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United States Department of Agriculture

Agricultural Research Service

Research Project: INTEGRATED PEST MANAGEMENT FOR ALASKA AGRICULTURE Title: Ecology of invasive Melilotus alba on Alaskan glacial river floodplains

Authors
item Conn, Jeffery
item Werdin Pfisterer, Nancy
item Beattie, Katherine - ALASKA BIOLOGICAL RESEARC
item Dinsmore, Roseann -

Submitted to: Arctic, Antarctic, and Alpine Research (AAAR)
Publication Type: Peer Reviewed Journal
Publication Acceptance Date: March 7, 2011
Publication Date: August 20, 2011
Citation: Conn, J.S., Werdin Pfisterer, N.R., Beattie, K., Dinsmore, R.V. 2011. Ecology of invasive Melilotus alba on Alaskan glacial river floodplains. Arctic, Antarctic, and Alpine Research (AAAR). 43(3):343-354; doi: 10.1657/1938-4246-43.3.343.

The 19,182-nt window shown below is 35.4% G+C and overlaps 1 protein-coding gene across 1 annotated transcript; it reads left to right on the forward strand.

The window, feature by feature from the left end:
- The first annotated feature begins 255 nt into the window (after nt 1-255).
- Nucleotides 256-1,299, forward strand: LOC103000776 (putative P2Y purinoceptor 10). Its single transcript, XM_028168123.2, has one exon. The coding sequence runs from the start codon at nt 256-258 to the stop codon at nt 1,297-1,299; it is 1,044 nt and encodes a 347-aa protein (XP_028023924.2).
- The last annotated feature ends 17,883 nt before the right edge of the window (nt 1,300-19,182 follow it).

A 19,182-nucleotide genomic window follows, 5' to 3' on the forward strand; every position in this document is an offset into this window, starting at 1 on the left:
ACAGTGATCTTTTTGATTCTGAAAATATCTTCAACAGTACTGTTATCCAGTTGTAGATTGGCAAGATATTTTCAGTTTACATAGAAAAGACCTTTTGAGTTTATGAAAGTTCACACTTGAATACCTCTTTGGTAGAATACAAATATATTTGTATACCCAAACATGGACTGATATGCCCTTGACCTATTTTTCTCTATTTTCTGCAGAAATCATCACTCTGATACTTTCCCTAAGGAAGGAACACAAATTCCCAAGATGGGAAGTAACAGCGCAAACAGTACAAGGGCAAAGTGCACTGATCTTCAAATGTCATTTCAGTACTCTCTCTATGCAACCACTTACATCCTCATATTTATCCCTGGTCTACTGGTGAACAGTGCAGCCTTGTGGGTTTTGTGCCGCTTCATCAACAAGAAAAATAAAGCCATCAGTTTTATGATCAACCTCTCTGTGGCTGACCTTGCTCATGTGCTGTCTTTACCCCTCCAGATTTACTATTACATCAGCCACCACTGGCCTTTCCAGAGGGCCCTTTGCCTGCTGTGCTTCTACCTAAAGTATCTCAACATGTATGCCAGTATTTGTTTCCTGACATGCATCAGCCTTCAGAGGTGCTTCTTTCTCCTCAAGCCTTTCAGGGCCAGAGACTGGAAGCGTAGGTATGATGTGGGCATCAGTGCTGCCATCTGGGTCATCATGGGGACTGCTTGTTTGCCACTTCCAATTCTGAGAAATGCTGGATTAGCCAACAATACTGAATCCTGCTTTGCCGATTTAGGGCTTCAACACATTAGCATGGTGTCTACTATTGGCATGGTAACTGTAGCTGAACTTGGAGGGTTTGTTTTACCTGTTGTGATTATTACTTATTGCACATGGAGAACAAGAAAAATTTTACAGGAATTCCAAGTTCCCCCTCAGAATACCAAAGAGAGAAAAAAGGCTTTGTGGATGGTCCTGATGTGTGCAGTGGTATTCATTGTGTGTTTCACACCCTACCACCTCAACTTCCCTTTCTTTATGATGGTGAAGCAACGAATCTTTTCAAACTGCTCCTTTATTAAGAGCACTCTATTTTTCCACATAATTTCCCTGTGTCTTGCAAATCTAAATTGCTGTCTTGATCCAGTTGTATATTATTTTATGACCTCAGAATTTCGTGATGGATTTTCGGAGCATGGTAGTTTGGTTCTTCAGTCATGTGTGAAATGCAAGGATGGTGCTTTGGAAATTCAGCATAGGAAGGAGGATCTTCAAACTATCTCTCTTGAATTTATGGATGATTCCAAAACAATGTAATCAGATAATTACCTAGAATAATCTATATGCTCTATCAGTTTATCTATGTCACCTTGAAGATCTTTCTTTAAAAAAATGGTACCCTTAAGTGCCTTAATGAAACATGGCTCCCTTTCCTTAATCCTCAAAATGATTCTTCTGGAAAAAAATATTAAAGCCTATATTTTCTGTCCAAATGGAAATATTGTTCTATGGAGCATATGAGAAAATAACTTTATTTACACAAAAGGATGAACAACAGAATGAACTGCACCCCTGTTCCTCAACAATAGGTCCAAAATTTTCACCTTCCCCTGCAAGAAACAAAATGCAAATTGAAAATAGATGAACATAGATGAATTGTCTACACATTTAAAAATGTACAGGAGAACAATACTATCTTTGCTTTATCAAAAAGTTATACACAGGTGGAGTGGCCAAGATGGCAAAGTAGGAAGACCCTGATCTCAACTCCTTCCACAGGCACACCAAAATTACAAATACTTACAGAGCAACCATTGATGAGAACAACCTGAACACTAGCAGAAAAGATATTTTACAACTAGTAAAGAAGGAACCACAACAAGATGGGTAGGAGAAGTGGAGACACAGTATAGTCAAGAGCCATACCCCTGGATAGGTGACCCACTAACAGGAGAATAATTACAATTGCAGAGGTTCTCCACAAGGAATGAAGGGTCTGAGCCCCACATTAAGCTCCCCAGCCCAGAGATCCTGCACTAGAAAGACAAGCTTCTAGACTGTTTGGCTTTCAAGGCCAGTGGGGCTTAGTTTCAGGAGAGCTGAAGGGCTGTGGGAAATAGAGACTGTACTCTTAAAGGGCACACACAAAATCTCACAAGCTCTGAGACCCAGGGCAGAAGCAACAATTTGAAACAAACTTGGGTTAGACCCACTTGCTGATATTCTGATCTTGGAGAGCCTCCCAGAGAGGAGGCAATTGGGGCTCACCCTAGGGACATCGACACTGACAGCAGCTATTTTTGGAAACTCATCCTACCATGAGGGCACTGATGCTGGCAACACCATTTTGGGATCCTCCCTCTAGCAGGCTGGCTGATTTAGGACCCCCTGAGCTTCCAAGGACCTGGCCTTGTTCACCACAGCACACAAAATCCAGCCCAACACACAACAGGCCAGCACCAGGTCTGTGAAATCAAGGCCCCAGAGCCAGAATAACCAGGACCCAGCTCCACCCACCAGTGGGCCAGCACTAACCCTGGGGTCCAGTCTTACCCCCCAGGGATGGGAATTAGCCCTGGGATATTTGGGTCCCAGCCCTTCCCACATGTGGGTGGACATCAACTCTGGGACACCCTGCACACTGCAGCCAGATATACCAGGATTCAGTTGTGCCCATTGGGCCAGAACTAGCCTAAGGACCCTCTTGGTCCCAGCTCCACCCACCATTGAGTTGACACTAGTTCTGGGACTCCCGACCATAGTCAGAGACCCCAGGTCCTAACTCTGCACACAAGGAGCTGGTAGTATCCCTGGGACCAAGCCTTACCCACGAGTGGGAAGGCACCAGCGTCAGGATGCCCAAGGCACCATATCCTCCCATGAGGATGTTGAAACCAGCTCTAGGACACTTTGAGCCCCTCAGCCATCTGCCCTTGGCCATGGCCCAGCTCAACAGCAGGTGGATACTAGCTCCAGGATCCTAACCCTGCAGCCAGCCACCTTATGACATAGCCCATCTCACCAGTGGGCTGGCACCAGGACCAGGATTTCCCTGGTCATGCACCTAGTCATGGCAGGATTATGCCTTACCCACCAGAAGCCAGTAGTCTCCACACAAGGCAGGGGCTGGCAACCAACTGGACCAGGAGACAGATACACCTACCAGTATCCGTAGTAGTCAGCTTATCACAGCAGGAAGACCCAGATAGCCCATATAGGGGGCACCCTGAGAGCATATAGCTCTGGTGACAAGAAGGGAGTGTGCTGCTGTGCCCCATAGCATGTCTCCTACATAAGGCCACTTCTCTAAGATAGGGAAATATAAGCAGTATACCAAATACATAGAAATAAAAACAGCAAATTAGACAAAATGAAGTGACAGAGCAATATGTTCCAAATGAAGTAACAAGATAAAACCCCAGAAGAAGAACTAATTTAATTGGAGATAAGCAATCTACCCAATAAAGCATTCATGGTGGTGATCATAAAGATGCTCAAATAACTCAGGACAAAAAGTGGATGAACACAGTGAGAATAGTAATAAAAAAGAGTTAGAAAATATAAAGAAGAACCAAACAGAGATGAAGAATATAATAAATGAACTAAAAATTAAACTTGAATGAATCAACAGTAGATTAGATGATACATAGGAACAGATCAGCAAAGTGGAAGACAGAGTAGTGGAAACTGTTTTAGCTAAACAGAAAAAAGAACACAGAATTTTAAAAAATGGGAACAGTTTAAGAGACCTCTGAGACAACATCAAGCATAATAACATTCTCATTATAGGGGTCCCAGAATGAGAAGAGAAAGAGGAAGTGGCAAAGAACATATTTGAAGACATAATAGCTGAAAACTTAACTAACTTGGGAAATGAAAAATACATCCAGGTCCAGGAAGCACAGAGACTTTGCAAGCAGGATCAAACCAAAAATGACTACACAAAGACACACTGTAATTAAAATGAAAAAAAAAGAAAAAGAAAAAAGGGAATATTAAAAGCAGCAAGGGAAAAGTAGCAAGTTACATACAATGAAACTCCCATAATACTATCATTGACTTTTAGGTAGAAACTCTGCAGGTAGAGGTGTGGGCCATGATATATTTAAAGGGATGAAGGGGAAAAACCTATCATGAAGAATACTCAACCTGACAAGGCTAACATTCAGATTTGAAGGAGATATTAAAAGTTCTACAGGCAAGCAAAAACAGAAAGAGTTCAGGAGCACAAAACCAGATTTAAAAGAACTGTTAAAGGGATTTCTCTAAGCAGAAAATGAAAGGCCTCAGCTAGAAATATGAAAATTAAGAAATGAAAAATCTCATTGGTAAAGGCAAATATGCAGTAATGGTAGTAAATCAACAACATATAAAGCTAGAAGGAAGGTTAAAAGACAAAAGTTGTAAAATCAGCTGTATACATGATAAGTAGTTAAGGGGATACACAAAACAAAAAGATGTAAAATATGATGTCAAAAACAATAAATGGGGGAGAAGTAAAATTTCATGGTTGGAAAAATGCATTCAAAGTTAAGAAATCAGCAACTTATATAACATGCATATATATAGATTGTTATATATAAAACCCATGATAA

Interpretive Summary: White sweetclover has invaded three previously pristine glacial floodplains in Alaska: the Stikine, Matanuska and Nenana Rivers. Because many more Alaska river floodplains could potentially be invaded, it is important to understand the effects of white sweetclover on these ecosystems. Vegetation was sampled along transects perpendicular to the rivers in July-August 2004. Percent ground cover and number of individuals were determined for each plant species occurring in each of six one-meter-square quadrats placed as belts every 5 M along each transect. At each belt environmental data was also collected: height above river, average age of woody vegetation (by counting tree rings), percent of soil surface covered by rock, and rock size. A soil sample was also collected at each belt for physical and chemical analysis. Nonmetric multidimensional scaling (NMDS) was used to analyze the relationships between plant species composition in the belts and environmental conditions. The rivers differed in species composition. White sweetclover appeared to be a pioneer species in the primary succession sequence that occurred on the disturbed floodplains. Correlation analysis was used to determine if there were positive or negative relationships between white sweetclover density or cover and belt species richness and density and cover of other species. Relationships between white sweetclover and other species were different between rivers. At the Nenana River white sweetclover was negatively correlated with silverberry, but this was not the case at the Matanuska River. Positive correlations between white sweetclover and the exotic species narrowleaf hawksbeard, and common dandelion were found at the Matanuska River and between white sweetclover and common dandelion at Stikine River Transect 1. However, at Stikine River Transect 3, where white sweetclover densities were the highest in this study, the correlation was strongly negative between white sweetclover and common dandelion and several native species including beach pea and feltleaf willow. Glacial river floodplains in Alaska are highly disturbed and are corridors for exotic plant species movement. Symbiotic nitrogen fixing white sweetclover, when growing at moderate to low density may facilitate exotic species. At high densities this species can reduce cover and density of both exotic and native species.